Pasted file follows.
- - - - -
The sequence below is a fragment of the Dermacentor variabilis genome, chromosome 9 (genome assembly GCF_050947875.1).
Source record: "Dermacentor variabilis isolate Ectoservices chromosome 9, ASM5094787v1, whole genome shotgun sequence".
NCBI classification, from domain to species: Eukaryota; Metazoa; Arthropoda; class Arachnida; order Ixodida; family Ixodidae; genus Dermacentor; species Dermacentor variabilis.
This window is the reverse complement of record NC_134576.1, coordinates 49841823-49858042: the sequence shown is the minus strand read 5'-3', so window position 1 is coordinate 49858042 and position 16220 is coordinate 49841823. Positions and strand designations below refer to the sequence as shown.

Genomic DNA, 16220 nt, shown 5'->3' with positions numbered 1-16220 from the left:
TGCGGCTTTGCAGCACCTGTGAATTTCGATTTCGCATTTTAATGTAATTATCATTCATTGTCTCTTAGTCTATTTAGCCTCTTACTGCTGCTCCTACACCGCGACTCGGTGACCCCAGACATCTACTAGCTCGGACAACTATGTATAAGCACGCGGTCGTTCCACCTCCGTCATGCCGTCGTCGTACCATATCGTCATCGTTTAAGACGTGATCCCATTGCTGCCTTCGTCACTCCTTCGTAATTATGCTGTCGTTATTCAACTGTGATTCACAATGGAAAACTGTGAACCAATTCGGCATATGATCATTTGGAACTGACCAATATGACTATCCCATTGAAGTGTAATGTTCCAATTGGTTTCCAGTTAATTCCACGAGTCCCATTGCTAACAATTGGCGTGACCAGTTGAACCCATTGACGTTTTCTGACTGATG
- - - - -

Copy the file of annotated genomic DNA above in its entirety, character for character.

The sequence below is a fragment of the Dermacentor variabilis genome, chromosome 9 (genome assembly GCF_050947875.1).
Source record: "Dermacentor variabilis isolate Ectoservices chromosome 9, ASM5094787v1, whole genome shotgun sequence".
NCBI classification, from domain to species: Eukaryota; Metazoa; Arthropoda; class Arachnida; order Ixodida; family Ixodidae; genus Dermacentor; species Dermacentor variabilis.
This window is the reverse complement of record NC_134576.1, coordinates 49841823-49858042: the sequence shown is the minus strand read 5'-3', so window position 1 is coordinate 49858042 and position 16220 is coordinate 49841823. Positions and strand designations below refer to the sequence as shown.

Genomic DNA, 16220 nt, shown 5'->3' with positions numbered 1-16220 from the left:
TGCGGCTTTGCAGCACCTGTGAATTTCGATTTCGCATTTTAATGTAATTATCATTCATTGTCTCTTAGTCTATTTAGCCTCTTACTGCTGCTCCTACACCGCGACTCGGTGACCCCAGACATCTACTAGCTCGGACAACTATGTATAAGCACGCGGTCGTTCCACCTCCGTCATGCCGTCGTCGTACCATATCGTCATCGTTTAAGACGTGATCCCATTGCTGCCTTCGTCACTCCTTCGTAATTATGCTGTCGTTATTCAACTGTGATTCACAATGGAAAACTGTGAACCAATTCGGCATATGATCATTTGGAACTGACCAATATGACTATCCCATTGAAGTGTAATGTTCCAATTGGTTTCCAGTTAATTCCACGAGTCCCATTGCTAACAATTGGCGTGACCAGTTGAACCCATTGACGTTTTCTGACTGATG